This is our good friend dopamine at work again. When we anticipate a reward, this chemical messenger is released and zips between the neurons in our brain, so when we think about how exciting a certain event is going to be and how happy it will make us, our dopamine levels rise, triggering a pleasurable hit just through anticipation.
My husband told me a story which perfectly illustrates this. When he was a child, he liked to enter lots of different competitions. In anticipation of winning, he would clear a space on his shelves for whatever prize was on offer! What wonderful optimism, or perhaps, over confidence, but the really interesting part is that just the act of clearing the space made him feel positive, excited and happy whether he won the competition or not. Unbeknown to him at the time, this was his dopamine in full flow.
Scientists have also shown that anticipation can even give us a stronger emotional response than the event itself, and can enhance it when it happens. Recently my son wanted to order a newly released Lego set. At first it was sold out, and when he could eventually order it, there was a four week wait. He was disappointed, but as the days went by he grew more excited, and it seemed almost more delicious when it arrived than if he had been able to order it straight off and have it the next day.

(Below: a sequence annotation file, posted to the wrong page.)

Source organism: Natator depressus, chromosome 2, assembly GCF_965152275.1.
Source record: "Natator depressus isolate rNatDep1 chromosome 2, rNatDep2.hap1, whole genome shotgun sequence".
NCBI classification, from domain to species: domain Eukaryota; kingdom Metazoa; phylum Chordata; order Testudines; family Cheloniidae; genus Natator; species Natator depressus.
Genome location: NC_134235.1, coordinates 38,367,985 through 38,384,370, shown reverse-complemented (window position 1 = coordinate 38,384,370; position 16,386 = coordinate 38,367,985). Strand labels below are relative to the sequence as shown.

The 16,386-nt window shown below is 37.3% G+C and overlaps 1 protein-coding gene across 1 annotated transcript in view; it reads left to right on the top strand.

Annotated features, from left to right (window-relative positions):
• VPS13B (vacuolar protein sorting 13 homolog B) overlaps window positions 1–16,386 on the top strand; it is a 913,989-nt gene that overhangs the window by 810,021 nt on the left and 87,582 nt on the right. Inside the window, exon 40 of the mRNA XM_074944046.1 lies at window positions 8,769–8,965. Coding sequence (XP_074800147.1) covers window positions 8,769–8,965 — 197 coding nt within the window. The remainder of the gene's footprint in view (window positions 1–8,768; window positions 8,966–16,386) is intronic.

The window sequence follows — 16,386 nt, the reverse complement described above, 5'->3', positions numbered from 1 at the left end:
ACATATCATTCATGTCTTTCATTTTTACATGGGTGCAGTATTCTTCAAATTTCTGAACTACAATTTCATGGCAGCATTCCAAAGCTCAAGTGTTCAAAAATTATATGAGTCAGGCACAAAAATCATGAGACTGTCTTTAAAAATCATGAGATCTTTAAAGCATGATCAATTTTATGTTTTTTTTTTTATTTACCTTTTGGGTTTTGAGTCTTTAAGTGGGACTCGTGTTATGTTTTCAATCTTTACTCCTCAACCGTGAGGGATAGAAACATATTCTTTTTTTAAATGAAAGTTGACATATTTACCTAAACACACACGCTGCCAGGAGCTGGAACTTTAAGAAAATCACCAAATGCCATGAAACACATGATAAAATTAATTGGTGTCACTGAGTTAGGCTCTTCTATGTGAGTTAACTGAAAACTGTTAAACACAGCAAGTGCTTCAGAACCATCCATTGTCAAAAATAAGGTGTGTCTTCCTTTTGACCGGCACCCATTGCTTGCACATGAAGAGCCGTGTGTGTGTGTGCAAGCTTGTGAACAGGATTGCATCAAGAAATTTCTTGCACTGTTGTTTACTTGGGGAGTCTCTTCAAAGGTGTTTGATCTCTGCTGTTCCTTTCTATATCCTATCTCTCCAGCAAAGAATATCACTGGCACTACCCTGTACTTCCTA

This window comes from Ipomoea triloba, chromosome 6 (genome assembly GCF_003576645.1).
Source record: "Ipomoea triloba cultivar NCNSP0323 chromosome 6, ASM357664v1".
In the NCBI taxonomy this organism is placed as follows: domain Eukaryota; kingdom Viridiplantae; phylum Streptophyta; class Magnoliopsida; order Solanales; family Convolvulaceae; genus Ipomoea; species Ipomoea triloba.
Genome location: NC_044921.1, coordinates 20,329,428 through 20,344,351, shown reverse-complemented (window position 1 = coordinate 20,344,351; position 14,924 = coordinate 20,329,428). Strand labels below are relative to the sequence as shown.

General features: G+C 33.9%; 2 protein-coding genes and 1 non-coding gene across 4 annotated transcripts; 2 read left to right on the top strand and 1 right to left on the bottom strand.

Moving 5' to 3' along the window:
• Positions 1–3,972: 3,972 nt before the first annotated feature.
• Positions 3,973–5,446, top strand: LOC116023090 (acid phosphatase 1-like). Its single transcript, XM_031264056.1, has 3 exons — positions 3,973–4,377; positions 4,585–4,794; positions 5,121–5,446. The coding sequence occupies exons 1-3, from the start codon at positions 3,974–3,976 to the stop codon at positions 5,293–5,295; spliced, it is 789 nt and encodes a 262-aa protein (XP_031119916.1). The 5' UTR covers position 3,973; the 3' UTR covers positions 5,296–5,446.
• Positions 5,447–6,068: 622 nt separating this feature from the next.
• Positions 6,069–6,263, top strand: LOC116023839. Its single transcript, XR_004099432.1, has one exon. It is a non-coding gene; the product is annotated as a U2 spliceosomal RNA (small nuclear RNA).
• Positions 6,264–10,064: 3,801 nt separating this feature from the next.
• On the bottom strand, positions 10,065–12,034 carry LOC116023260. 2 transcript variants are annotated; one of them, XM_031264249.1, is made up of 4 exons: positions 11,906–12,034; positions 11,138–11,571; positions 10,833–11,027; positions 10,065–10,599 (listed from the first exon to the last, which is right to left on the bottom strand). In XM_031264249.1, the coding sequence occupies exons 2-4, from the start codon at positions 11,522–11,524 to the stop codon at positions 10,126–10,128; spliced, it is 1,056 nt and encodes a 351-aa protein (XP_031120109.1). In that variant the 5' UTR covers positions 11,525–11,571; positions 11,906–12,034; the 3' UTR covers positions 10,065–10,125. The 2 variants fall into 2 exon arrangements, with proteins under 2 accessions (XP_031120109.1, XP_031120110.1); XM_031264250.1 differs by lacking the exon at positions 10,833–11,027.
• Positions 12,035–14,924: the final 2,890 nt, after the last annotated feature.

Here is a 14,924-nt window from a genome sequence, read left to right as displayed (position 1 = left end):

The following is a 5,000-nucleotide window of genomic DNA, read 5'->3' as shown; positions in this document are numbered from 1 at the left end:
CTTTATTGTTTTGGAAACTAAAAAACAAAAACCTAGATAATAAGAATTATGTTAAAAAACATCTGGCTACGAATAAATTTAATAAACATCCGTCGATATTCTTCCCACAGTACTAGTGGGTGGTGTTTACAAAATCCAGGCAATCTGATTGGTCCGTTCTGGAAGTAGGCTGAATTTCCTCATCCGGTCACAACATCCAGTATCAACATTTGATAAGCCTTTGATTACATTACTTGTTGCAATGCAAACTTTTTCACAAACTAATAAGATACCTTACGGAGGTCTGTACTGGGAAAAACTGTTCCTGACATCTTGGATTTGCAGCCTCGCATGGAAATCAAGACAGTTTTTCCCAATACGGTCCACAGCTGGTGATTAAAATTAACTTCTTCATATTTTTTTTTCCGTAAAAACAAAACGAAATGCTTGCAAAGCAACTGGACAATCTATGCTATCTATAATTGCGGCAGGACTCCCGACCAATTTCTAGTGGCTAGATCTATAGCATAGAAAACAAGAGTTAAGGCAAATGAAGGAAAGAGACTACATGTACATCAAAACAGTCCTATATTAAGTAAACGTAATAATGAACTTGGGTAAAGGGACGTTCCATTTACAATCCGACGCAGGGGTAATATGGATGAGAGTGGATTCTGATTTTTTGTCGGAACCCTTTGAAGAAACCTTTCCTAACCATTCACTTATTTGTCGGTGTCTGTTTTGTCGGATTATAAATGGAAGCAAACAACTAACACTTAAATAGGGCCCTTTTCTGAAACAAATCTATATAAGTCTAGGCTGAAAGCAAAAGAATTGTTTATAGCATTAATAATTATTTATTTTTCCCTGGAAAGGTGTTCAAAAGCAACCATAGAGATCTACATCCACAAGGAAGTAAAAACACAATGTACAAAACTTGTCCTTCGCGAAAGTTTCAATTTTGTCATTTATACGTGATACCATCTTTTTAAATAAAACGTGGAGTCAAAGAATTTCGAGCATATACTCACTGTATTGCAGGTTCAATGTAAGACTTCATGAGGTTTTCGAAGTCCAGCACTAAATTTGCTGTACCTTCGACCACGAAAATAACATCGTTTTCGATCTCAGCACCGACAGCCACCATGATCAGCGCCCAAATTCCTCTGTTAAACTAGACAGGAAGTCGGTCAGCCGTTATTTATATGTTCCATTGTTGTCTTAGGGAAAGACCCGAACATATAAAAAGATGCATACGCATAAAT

Looking forward to things has been shown to improve our wellbeing and life satisfaction, and having a sense of anticipation can actually help in difficult times – think how often you’ve got through a tough week by looking forward to something at the weekend.
The problem we are having is that fewer events and activities are possible, and as a friend of mine remarked last week, “It’s the lack of things to look forward to that makes this situation feel so relentless!”. It also means that when we do look forward to something, it holds more weight and seems more significant, which means that losing it feel tougher
But is a life full of events a full life? I think that for many people, including myself, the current situation has already made us re-evaluate and appreciate the little things in life that we previously took for granted. As this quote I recently came across says, “If you’re only looking forward to the big things, then you’re going to go through life very disappointed.” We all need something to look forward to, to make the future feel positive, but it doesn’t have to be big.